Part II: Fort Myers, Florida
Fort Myers Yacht Basin is on my short list of favored stops. It’s a public facility that delivers reasonably priced dockage and friendly service without an attitude. The dock office serves as a gathering place for cruisers and resident boaters to jawbone. It’s a short walk to downtown, and there are a number of decent dining choices. If you have the time, visit the Edison and Ford Winter Estates — it’s worth the cab fare. Here you will find the botanic research laboratory where Thomas developed rubber tires for Henry’s cars.
Part III: Pine Island Sound & Captiva Island, Florida
The run down the Caloosahatchee River and up Pine Island Sound is straightforward and pleasant. The South Seas Island Resort consumes the northern tip of Captiva Island. Formerly South Seas Plantation, it was nearly wiped off the map by Hurricane Charley in 2004. We last visited shortly after it reopened in 2006 and it was still a work in progress. Although the mangrove forests will take years to recover, a major beach re-nourishment project has paid off — the resort looks great. Veteran visitors should note that the channel into the marina has been moved and is no longer the straight shot I was tempted to try.
Armed with credit cards, my crew walked to the beach while I changed a hose — a poor choice! Bird-watching and shelling are best in the early morning since overstuffed guests are lounging under umbrellas by noon, taking advantage of the small beachside restaurant and bar. For those who feel compelled to whack a little white ball, the resort’s petite course is said to be one of the “top five short courses in the world.” I have no taste for the sport, but my crew coerced me into action. I will admit that playing barefoot at the edge of the Gulf is not so bad.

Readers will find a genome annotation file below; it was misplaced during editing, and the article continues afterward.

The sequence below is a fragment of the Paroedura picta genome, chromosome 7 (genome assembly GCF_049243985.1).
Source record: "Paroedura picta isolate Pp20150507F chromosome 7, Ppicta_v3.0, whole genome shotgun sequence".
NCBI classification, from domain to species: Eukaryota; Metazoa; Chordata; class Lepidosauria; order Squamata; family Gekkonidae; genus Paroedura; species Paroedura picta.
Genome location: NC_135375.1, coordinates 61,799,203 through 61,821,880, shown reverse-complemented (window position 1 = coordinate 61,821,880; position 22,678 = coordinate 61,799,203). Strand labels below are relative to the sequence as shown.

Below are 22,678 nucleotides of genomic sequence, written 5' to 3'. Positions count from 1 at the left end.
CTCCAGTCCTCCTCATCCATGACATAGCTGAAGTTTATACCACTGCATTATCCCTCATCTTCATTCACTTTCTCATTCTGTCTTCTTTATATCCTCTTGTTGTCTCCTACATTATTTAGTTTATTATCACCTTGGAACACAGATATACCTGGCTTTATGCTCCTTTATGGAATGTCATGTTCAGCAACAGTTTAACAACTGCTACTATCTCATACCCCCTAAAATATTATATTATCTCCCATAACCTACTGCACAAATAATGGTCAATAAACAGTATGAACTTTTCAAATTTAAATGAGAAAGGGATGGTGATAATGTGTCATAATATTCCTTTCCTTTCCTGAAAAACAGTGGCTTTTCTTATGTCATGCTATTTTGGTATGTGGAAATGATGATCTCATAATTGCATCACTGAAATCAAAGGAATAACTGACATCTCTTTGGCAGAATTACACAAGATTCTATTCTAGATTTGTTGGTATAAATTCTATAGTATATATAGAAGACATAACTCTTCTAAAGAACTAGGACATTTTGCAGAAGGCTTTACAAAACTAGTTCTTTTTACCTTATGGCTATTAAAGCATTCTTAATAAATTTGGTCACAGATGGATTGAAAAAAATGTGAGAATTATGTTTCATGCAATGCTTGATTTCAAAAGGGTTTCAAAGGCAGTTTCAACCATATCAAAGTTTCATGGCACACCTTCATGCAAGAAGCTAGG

However, it is Pine Island Sound, not resort living, that draws us to this area. Boarding the Hewes skiff, we headed for the unspoiled beaches of Cayo Costa State Park. Here you may see a 150-pound tarpon patrolling the shallows or a wild hog routing on the beach for a seafood dinner. It’s yet another pleasant reminder of what Florida was once like. A stop at Cabbage Key for lunch is something of a tradition for us. The pint-size island is just a few miles away, and the former estate turned boating bar and restaurant is perched atop an ancient Indian shell mound. Rustic cottages and rooms are available.
The nearby Useppa Island Club is old Florida at its best. Abandoned by the Indians, pirates and confederates, Useppa Island became a haunt for anglers in the 1880s. Barron Collier purchased the island in 1911 and updated the inn to suit a more refined clientele. Vanderbilts, Rockefellers and Rothschilds all visited the island, and the CIA arrived in 1960 to prepare for the Bay of Pigs invasion. The island is private; however, nonmembers may visit for lunch from South Seas Island Resort aboard a Captiva Cruises vessel.
Part IV: Key West